Kate — Episode 4
As a runaway from an abusive father, Kate is a new girl when she arrives at VicMu in more ways than one. We discuss her strict religious upbringing, her passion for singing, and her relationship with Betty.
Drink Special: Gimlet
- 2.5 oz. gin or vodka
- 0.5 oz. lime cordial
- 0.5 oz. fresh lime juice
Runaway / New Identity
- Abusive father
- Strict religious background
- She is kind of like an Amish kid on rumspringa, trying out new things that she wasn’t allowed to before
- Need for security papers leads to her doing cheesecake photos
- Making up a new family when Ivan asks
- How the war affects Kate’s storyline
The New Girl
- Blends in fairly easily, has a much easier time than Gladys
- Common “new girl-ness” helps form friendship between Kate & Gladys
- Kind of acts as a guide to working class women for Gladys
- Develops her singing through her relationship with Leon
- “Before I used to sing to feel something. Now I feel something and then I sing.”
- Exposure to jazz, blues, scat singing (!!! “Betty’s at the door” ❤)
- Burlesque act
- Makes her question her religious beliefs, who she is as a person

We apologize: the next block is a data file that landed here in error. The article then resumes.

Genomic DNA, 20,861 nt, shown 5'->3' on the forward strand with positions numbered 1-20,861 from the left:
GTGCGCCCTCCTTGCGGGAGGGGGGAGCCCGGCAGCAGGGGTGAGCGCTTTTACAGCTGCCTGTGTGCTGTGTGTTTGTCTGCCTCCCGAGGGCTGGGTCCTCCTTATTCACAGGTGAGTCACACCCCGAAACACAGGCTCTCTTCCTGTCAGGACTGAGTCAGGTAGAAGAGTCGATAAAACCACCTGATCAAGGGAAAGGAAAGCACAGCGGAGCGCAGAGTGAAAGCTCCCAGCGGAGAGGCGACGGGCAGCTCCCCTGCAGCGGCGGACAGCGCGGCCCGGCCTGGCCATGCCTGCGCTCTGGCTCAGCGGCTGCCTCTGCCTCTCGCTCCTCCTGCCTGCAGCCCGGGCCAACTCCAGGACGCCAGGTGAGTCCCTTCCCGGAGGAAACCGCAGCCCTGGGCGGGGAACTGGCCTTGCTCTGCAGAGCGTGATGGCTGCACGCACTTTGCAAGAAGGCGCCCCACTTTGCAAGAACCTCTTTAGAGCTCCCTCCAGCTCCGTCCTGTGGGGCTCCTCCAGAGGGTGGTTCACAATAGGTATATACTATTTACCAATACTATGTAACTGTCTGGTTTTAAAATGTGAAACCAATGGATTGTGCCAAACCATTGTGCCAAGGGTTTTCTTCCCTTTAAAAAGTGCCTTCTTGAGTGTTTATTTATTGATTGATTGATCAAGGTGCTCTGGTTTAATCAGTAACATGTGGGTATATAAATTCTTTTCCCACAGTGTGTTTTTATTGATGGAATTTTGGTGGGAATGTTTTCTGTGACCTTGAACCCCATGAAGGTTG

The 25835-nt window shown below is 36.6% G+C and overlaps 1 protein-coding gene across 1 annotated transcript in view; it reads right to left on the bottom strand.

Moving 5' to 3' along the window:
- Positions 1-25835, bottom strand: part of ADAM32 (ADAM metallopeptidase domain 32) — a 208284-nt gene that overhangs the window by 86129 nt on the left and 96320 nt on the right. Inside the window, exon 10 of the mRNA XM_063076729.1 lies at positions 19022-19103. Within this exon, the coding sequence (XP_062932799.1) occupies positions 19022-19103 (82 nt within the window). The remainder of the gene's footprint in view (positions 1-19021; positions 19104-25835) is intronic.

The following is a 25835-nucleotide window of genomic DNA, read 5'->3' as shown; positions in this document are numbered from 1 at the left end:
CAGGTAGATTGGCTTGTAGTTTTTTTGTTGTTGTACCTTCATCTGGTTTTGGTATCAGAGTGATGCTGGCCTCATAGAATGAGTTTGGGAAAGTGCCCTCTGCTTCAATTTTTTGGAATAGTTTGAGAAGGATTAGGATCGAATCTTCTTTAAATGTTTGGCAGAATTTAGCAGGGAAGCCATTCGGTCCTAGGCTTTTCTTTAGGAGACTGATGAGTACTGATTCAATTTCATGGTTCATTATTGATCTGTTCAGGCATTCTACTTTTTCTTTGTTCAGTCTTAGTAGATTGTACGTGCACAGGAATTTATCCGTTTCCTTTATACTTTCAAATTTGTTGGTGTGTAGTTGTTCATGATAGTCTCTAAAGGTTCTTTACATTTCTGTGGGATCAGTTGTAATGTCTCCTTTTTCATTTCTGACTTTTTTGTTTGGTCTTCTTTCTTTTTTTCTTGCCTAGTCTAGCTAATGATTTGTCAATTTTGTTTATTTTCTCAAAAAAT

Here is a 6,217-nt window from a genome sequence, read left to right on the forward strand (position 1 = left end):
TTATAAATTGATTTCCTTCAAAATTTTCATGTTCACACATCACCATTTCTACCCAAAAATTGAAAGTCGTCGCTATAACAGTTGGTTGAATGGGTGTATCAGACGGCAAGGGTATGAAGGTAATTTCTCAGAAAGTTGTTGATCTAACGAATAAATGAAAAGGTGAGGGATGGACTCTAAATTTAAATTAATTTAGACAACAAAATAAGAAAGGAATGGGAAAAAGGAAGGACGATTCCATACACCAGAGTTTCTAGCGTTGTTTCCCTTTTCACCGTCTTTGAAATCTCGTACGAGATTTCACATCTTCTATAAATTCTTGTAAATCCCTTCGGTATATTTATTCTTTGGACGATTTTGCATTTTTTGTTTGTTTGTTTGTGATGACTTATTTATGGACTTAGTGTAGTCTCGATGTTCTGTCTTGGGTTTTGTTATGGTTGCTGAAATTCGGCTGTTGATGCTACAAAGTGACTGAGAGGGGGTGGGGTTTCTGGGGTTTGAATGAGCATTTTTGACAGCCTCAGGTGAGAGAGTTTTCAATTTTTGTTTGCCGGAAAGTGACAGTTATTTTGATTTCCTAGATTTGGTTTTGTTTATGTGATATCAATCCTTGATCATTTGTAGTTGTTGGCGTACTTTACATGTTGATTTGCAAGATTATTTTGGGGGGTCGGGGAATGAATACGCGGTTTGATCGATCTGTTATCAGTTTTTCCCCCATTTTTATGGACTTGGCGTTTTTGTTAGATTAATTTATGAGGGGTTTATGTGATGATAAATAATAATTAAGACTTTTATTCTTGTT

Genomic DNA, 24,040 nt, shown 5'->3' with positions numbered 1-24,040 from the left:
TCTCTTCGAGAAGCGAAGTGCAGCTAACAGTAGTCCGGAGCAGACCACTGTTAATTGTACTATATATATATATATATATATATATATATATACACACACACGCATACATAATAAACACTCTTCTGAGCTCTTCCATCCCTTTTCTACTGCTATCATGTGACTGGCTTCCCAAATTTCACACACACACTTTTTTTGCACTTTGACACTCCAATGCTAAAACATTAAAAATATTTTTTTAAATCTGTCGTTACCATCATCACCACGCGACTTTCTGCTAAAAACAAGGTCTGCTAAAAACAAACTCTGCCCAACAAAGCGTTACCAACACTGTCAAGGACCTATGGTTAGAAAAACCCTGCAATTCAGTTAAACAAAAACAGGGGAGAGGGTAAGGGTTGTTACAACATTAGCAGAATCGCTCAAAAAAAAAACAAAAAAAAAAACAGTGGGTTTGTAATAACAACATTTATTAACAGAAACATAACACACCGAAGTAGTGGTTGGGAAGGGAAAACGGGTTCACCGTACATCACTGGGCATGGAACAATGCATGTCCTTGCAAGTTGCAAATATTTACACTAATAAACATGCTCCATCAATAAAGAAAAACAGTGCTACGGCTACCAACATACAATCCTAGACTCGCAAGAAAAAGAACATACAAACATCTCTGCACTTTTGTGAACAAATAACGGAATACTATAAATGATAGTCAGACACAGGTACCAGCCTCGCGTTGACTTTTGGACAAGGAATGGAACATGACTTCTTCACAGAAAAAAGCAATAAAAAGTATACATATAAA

- Sally says: “What I don’t have a firm sense of is whether Kate honestly loves Ivan, or whether dating him was a reaction to Betty’s awkward advance and her own recoiling from it, informed by her religious upbringing. I got the sense also that Ivan was a rebound - not that Kate was rebounding from Betty, but that the whirlwind romance was part of her reaction to finally having thrown off her oppressive family and life.”
Relationship with Betty
- “You don’t need everybody liking you — just the ones that matter.”
- Did Kate really mean what she said when she left at the end of season 1? Or was she just paying lip service to her father?
- Strong reaction to Betty kissing her
- Tells Leon that the Bible judges Betty harshly
- Seems a bit jealous of Teresa
- Loves Betty but does she love Betty?
Bomb Girls: Facing the Enemy — Episode 3
Bomb Girls: Facing the Enemy continues the stories of the characters we fell in love with in the series. In this episode, we talk about our reactions to the long awaited TV movie, and we discuss what Gladys, Lorna, Vera, Kate, Betty, and Marco have been up to. SPOILERS AHEAD.
- Canadian Women’s Army Corps was established in 1941 so that women could take over many noncombatant roles in the military, such as cooks, mechanics, secretaries, vehicle drivers, and clerks. Over 21,000 women enlisted.
- According to the Canadian War Museum, no members of CWAC were killed in action, though four were wounded in a German missile attack on Antwerp in 1945.
- The CWAC was disbanded during the Korean conflict, reformed afterwards, and then disbanded for good in 1964 when women were integrated into the Canadian Armed Forces.
Gladys (and Jakob and spying and whatnot)
- Gladys goes through love interests faster than Kris goes through Brita filters.